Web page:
Christian Louboutin is known for saying, “High heels are pleasure with pain” that could not be more further from the truth. When it comes to shoes we know that they are the number one culprit of foot pain, with approximately 71% of patients who own high heels saying their shoes hurt their feet.
As Podiatrists, we know the potential for foot and ankle problems that often arise when patients wear high heels. Bunions, hammertoes, metarasalgia, corns, calluses, ankle sprains, ingrown toenails, and neuromas are all conditions that we treat that are a direct result of – or at least exacerbated by – tightly fitting high heels. As much as we may tell our patients to avoid high heels at all costs we know that most of our patients, once of out clinic, will continue to purchase and wear high heels.
With that in mind, here are a few tips to help find high heel shoes that are more comfortable and will help to avoid complications.
No matter what type of shoe, well fitting shoes are always the best. In regards to high heels this couldn’t be any more important. High heels however differ from other shoes when it comes to sizing. With other shoes, such as runners or sandals, heel-toe size is important. However when looking at high heels, heel to ball measurement is what you should look at. This is important because if the arch length of the shoe is too short, you will end up putting all your weight on your big toe and the front part of your foot.
Another problem is when there is too much space in the toe box compared to your feet. We are always surprised when we try on shoes in the store how comfortable they are until we wear them outside. There are no hills in the store, only flat carpeted surfaces. With that much space in the toe box, when we walk downhill or try to move too quickly like running for the train or bus, it’s not surprising that our feet slide forward in the shoe. The height of the heel combined with the extra space in the front of the shoe makes it easy to push the foot forward. We call this volume mismatch.
Volume mismatch will always produce heel slippage, even if you apply heel grips to the back of your heels. It will also cause foot compression, as the front part of your foot slips forward to the tapered part of the toe box instead of the widest part of the shoe. This can result in hammertoes due to your toes gripping in an attempt to reduce the sliding. Increased foot compression can exacerbate existing bunions or cause neuroma. Loss of support under the ball of your feet can also lead to metatarsalgia.
Narrow toe boxes may cause bunions and further foot problems, ensure the toe box of the shoe provides adequate space for your foot
Due to the design of shoes, exact fit is necessary and patients shouldn’t settle for less. The arch-enemy of well-fitting shoes is usually the sales rack. Let’s be honest, we’ve all been there before. When we see an attractive pair of shoes on sale but they are just one size too small. Instead of leaving those shoes behind we proceed to voluntarily purchase our future torture devices. Patients need to remember that they will only pay the price later with an otherwise avoidable foot injury.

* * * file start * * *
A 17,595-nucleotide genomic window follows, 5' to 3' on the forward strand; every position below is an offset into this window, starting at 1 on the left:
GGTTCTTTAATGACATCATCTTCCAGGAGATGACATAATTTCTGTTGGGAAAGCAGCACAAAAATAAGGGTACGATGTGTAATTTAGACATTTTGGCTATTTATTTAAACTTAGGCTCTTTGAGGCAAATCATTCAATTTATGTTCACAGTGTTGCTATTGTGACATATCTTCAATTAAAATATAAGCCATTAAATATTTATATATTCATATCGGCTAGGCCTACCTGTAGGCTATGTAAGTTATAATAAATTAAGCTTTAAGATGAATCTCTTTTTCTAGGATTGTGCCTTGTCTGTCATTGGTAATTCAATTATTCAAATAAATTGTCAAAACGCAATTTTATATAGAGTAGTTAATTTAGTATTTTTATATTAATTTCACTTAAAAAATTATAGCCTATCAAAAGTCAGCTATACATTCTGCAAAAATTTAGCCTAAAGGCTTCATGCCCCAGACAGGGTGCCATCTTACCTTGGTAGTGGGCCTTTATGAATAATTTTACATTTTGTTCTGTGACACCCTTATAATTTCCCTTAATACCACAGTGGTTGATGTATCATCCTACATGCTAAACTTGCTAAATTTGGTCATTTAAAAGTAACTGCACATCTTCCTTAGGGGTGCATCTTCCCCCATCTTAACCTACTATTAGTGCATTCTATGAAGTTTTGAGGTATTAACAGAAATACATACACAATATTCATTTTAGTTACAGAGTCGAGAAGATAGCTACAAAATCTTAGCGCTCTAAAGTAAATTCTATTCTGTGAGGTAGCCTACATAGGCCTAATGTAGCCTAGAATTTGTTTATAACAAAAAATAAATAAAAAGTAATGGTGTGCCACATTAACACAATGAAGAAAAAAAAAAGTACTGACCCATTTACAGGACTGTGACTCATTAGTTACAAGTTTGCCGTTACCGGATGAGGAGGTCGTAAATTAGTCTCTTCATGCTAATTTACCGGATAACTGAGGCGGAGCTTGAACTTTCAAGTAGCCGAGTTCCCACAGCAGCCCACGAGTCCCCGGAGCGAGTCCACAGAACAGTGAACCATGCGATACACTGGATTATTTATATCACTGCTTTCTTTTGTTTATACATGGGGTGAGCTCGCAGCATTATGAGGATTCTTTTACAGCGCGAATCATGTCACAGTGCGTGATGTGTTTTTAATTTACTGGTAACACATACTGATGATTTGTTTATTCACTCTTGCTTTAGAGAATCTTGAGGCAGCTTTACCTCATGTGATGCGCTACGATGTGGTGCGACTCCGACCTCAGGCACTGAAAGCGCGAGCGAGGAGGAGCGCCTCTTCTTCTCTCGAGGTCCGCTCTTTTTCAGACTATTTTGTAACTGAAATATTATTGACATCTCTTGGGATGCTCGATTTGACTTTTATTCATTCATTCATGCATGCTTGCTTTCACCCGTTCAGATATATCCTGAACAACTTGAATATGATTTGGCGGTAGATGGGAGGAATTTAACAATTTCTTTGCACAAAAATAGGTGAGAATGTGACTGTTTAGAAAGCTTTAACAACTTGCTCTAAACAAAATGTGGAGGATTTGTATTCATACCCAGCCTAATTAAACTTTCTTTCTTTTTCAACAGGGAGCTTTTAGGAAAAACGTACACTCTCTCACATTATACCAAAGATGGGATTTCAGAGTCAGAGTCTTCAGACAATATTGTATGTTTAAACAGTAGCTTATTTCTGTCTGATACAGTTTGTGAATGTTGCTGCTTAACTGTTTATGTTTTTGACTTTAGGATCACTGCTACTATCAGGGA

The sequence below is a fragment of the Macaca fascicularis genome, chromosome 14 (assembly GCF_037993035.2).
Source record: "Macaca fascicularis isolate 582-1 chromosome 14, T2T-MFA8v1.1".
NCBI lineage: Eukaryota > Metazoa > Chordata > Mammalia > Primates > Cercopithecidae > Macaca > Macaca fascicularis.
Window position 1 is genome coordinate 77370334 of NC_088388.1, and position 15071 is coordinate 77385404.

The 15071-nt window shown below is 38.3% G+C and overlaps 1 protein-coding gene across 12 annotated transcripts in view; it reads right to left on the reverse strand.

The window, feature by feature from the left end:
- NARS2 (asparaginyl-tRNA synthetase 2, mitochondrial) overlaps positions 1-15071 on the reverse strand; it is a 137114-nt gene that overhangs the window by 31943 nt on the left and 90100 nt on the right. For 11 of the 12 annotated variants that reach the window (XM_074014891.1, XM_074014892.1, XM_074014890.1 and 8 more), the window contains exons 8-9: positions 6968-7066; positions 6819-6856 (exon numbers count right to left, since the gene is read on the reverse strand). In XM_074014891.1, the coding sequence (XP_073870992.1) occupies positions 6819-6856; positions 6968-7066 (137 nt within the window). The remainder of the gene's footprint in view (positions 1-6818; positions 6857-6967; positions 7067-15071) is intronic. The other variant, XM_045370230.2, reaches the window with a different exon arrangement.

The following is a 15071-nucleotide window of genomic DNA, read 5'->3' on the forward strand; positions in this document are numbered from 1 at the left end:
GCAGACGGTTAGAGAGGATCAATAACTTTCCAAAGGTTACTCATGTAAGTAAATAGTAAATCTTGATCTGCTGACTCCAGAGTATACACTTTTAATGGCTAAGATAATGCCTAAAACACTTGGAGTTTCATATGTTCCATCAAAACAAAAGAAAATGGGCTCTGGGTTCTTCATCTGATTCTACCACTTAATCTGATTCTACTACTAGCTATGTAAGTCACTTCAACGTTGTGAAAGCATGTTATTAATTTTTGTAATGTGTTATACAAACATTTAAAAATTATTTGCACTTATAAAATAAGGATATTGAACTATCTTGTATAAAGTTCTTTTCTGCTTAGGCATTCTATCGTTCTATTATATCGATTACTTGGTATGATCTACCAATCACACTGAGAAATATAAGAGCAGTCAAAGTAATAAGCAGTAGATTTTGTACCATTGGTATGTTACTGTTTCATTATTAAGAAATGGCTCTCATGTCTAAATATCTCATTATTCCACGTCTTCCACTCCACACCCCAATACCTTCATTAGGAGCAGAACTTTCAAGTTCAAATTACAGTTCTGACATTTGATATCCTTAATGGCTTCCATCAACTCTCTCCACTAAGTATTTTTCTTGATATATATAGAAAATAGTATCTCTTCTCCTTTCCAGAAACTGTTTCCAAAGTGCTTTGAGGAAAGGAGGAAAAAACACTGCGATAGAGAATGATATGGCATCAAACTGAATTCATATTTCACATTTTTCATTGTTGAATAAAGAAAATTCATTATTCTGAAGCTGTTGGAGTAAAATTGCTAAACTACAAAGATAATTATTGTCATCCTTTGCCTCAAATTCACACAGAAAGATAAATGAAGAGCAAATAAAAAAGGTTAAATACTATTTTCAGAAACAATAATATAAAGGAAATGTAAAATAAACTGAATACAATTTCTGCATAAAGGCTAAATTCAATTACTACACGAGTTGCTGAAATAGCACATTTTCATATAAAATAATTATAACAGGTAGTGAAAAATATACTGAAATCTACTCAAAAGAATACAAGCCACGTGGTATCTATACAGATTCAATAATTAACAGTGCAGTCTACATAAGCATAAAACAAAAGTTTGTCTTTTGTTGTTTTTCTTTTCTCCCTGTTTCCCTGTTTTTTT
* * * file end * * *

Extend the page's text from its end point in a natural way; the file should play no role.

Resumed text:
Make sure that your foot touches as much surface area inside the shoe. The more area you have contact with, the more support you will have. Shoes with straps are always good as they as they keep the foot centred in the shoe and prevent it from sliding forward into the narrower toe box section of the shoe.
One thing we never do when we buy shoes is turn the shoe upside down and have a look at the outsole. The outsole width is frequently overlooked but it is crucial to proper fit and comfort when one wears a high heel. Many high heel outsoles taper in at the waist and this is where mid foot support is needed the most. If the waist of a high heel significantly hourglasses in this area, gait will be unstable and the foot will fatigue more quickly due to a lack of support. Often, the difference between comfortable and non-comfortable high heels is the width of the outsole. When you are in the store buying shoes always have the look at the sole.
Make sure your high heels are always perpendicular to the ground. Some high heels are pitched forward which make the heel more unstable and at risk of breaking. The more vertical you are in the heel, the better stability you will have.
If you are unsure about your feet and what shoes to wear, you can always talk to your podiatrist. Podiatrists are full of foot and footwear knowledge to provide to their patients. Podiatrists can also help modify your shoes buy adding different types of supportive padding or even stretching them for patients who may have bunions and hammertoes. Patients who require functional support in the form of an orthotic, we recommend the Superfeet DELUX Women’s 3/4 HiGH HEEL orthotic which can easily fit into high heels.
Armed with these tips we hope that patients will be able to find shoes that not only look nice but are comfortable and pain free. Patients should note that if you are experiencing any chronic pain whilst wearing shoes we recommend seeing a Podiatrist for further assessment and treatment.